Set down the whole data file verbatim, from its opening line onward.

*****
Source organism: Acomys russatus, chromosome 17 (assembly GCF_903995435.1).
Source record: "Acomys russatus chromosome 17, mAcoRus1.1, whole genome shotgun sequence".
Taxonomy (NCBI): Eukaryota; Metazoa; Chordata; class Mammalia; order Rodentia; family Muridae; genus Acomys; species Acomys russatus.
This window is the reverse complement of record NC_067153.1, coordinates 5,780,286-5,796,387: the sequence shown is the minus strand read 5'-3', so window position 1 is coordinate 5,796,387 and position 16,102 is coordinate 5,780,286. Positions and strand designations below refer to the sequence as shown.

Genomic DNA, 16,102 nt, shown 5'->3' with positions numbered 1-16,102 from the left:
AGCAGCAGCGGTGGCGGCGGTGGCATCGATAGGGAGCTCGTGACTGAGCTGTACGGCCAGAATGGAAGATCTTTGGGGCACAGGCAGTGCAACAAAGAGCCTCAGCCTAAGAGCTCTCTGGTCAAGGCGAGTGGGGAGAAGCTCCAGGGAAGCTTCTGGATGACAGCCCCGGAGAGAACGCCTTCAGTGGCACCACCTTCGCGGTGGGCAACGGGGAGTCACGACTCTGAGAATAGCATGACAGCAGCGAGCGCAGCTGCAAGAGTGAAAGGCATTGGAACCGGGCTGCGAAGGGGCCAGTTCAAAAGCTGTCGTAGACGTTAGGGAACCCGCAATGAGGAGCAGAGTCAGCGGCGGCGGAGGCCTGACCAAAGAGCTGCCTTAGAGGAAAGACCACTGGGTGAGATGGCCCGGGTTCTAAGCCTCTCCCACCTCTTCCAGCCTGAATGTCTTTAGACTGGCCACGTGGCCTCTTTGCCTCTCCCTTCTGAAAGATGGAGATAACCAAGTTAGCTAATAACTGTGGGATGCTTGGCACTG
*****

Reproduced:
Source organism: Acomys russatus, chromosome 17 (assembly GCF_903995435.1).
Source record: "Acomys russatus chromosome 17, mAcoRus1.1, whole genome shotgun sequence".
Taxonomy (NCBI): Eukaryota; Metazoa; Chordata; class Mammalia; order Rodentia; family Muridae; genus Acomys; species Acomys russatus.
This window is the reverse complement of record NC_067153.1, coordinates 5,780,286-5,796,387: the sequence shown is the minus strand read 5'-3', so window position 1 is coordinate 5,796,387 and position 16,102 is coordinate 5,780,286. Positions and strand designations below refer to the sequence as shown.

Genomic DNA, 16,102 nt, shown 5'->3' with positions numbered 1-16,102 from the left:
AGCAGCAGCGGTGGCGGCGGTGGCATCGATAGGGAGCTCGTGACTGAGCTGTACGGCCAGAATGGAAGATCTTTGGGGCACAGGCAGTGCAACAAAGAGCCTCAGCCTAAGAGCTCTCTGGTCAAGGCGAGTGGGGAGAAGCTCCAGGGAAGCTTCTGGATGACAGCCCCGGAGAGAACGCCTTCAGTGGCACCACCTTCGCGGTGGGCAACGGGGAGTCACGACTCTGAGAATAGCATGACAGCAGCGAGCGCAGCTGCAAGAGTGAAAGGCATTGGAACCGGGCTGCGAAGGGGCCAGTTCAAAAGCTGTCGTAGACGTTAGGGAACCCGCAATGAGGAGCAGAGTCAGCGGCGGCGGAGGCCTGACCAAAGAGCTGCCTTAGAGGAAAGACCACTGGGTGAGATGGCCCGGGTTCTAAGCCTCTCCCACCTCTTCCAGCCTGAATGTCTTTAGACTGGCCACGTGGCCTCTTTGCCTCTCCCTTCTGAAAGATGGAGATAACCAAGTTAGCTAATAACTGTGGGATGCTTGGCACTG